HE may be one of the city’s best chefs and on the verge of launching a much-hyped restaurant in the Capital’s coolest neighbourhood, but not everyone is in love with Tom Kitchin.
The Michelin-starred cook was this week granted a seven-day-a-week 1am licence for his Stockbridge gastro pub, the Scran and Scallie.
However, the ruling has gone against the wishes of some neighbours, who have questioned the decision to let the snazzy new dining spot stay open later than many other businesses in the area.
Sources close to the chef have dismissed the reaction as a flash in a frying pan, ahead of the venue’s official opening on Easter Sunday.
However, Stockbridge Community Council is worried about the late-night licence.
Chairman Stephen Brennan said people fear there will be scenes of revelry at the restaurant into the small hours of the morning on weekdays.
He said: “There’s houses directly above the restaurant, and we had representations from those residents. They have concerns over the one o’clock [closing] on school nights.
“They were saying to us ‘it’s an old, rickety building, the windows all rattle’. If you’ve got a pub directly below your house and you’ve got everyone outside smoking, drinking and they’re all in high spirits, that’s an issue if you’re trying to get to sleep.”
Nearby pubs the St Bernard, the Bailie and Avoca all close at midnight from Monday to Thursday.
Mr Brennan said of the Scran and Scallie’s licence: “The only real objection we put in was to bring the hours that they had in line with what all the other pubs have.”
Kitchin, who became Scotland’s youngest Michelin-starred chef aged 29, has said the Comely Bank Road eaterie would be an informal dining experience that would serve pints of real ale.
The 35-year-old is opening the business with wife Michaela, Dominic Jack of the Castle Terrace Restaurant and business partner Philippe Nublat. The 138-capacity pub will serve as a chef training school.
Kitchin has teased that customers at the Stockbridge pub could encounter forgotten classics of Scottish home cooking, with chefs experimenting with tripe, home-made pork scratchings, ox tongue and sheep’s heid Scotch broth.
A spokeswoman from the Scran and Scallie said: “Our licence has been approved for the requirements for our business – a new public house with dining.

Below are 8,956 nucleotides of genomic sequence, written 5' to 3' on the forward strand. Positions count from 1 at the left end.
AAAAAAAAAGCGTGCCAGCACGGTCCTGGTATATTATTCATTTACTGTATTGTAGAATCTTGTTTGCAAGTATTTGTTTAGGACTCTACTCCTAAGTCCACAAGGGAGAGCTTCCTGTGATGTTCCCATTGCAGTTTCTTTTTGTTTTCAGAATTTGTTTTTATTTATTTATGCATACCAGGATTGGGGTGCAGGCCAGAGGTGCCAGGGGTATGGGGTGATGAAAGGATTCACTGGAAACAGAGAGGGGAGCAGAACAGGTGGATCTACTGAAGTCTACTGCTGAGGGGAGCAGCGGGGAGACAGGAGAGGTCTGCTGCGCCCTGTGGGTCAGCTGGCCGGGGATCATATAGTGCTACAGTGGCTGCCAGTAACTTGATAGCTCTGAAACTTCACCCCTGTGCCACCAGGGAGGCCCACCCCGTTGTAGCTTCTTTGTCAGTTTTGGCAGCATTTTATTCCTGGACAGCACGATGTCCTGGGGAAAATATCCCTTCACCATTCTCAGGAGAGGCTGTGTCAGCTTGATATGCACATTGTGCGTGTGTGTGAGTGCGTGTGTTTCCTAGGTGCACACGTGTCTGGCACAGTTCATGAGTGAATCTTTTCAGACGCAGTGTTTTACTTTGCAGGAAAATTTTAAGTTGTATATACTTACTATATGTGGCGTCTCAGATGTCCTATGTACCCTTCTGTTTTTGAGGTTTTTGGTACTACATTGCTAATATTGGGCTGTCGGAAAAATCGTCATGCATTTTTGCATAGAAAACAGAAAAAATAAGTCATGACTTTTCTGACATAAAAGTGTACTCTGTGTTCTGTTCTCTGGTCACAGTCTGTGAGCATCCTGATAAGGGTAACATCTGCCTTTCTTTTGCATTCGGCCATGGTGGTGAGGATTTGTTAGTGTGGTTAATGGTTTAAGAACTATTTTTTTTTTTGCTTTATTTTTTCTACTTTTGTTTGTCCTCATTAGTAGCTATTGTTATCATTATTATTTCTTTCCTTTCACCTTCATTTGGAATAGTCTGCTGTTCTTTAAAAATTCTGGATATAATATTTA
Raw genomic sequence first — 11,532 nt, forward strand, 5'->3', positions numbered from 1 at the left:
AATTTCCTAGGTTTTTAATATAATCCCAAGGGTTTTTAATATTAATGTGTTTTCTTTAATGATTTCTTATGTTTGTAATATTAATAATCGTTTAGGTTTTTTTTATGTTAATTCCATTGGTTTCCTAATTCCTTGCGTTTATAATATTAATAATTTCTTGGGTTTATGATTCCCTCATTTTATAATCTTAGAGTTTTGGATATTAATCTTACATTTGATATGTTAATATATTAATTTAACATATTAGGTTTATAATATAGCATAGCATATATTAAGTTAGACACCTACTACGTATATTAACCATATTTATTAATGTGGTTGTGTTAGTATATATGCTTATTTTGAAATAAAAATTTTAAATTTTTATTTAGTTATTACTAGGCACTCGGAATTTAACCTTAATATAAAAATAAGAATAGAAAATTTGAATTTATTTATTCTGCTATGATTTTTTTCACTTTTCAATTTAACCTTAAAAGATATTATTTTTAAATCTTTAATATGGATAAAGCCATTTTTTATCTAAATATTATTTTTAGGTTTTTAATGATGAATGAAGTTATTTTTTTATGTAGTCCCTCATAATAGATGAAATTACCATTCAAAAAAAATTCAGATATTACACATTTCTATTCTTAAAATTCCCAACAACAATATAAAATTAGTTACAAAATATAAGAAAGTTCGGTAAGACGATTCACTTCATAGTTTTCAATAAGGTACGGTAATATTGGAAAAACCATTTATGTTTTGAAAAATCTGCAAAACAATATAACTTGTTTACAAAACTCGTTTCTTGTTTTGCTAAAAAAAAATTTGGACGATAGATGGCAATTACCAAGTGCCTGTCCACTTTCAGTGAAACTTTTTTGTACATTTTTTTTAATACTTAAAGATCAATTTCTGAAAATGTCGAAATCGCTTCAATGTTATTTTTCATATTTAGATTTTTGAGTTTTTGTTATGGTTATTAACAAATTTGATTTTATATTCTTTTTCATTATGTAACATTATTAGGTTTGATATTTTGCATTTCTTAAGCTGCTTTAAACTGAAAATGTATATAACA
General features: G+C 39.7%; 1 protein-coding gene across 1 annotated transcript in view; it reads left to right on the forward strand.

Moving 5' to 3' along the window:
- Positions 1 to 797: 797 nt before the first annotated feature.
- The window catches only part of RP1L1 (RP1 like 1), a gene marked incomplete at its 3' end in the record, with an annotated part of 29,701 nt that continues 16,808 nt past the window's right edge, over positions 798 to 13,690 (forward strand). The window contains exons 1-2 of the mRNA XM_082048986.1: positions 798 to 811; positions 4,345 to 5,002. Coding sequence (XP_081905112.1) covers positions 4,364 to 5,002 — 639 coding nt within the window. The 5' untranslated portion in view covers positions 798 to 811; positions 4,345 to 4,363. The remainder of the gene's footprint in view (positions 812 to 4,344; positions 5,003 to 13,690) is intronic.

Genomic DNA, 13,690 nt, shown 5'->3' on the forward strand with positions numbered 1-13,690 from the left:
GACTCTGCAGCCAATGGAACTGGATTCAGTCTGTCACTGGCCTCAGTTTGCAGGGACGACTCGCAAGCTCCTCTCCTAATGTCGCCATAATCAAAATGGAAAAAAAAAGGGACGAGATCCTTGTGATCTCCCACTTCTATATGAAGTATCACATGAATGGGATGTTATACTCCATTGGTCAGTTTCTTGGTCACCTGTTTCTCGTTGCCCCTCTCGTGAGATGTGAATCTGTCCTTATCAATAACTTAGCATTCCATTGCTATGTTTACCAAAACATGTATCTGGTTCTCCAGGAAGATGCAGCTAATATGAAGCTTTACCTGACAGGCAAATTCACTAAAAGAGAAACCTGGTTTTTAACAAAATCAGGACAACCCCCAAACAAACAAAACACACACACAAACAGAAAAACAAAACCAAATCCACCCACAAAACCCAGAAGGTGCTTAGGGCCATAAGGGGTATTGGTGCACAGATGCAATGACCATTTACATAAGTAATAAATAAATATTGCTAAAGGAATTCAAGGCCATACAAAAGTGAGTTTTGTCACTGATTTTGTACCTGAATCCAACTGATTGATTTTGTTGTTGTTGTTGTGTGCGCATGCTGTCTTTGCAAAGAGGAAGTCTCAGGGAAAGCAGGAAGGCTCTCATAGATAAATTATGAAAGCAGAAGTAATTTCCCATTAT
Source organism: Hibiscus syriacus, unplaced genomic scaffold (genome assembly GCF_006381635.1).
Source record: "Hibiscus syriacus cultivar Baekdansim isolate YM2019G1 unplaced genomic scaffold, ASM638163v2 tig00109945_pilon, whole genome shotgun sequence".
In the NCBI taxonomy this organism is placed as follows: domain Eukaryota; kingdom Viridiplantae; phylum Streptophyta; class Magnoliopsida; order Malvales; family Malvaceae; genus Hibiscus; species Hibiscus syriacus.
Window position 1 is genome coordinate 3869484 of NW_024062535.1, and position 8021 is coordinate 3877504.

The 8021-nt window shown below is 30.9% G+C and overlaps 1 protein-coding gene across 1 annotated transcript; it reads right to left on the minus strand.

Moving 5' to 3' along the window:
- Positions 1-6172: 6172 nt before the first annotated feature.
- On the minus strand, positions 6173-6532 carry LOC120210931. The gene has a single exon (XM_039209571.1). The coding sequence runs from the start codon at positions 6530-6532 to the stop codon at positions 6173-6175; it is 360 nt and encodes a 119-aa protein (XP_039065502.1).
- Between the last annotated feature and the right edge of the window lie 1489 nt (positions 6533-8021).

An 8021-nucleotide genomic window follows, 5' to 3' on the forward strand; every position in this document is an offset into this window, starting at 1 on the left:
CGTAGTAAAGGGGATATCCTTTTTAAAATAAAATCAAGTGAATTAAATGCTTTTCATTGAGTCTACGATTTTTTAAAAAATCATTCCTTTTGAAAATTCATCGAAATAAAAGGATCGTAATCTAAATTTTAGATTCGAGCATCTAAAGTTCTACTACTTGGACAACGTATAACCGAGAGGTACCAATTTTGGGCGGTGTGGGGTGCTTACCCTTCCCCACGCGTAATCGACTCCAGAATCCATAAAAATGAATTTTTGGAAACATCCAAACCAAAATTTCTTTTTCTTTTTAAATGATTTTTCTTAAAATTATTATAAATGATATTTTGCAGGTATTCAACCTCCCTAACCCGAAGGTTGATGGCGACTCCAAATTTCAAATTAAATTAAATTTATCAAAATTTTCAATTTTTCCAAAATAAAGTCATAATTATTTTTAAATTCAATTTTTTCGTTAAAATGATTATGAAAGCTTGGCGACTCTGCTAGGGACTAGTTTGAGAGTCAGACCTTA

“Our neighbours have been most welcoming and for us, the intention is to enhance the offering for the Stockbridge locals and complement the existing dining establishments in the area.”
The 11am-1am daily licence was granted by Edinburgh council’s licensing board on Monday.
Cllr Chas Booth said the licence had only been approved after owners met with the community council and discussed their concerns.
He added: “They’ll have a standard condition in there about music being inaudible in any neighbouring residential property. We felt under the circumstances the local community was sufficiently well protected.”
Objections to the granting of the licence were also made by Inverleith Councillor Nigel Bagshaw, who echoed the fears of residents over late-night noise.
Not the only one in the line of fire
TOM Kitchin’s new restaurant is not the only innovative venture for Stockbridge raising the ire of critics.
The proposed redevelopment of the historic Edinburgh Academicals’ ground into a 5000-spectator stadium has also been in the line of fire.
New club facilities, retail units and a heritage museum celebrating 150 years of rugby on the site are all part of the ambitious plans.
Objectors have labelled the transformation too big and unnecessary. But Accies executive chairman Frank Spratt said: “Our aim has always been to create ‘premier sporting facilities’. We appreciate it is a team effort and engaging with the community is part of the process.”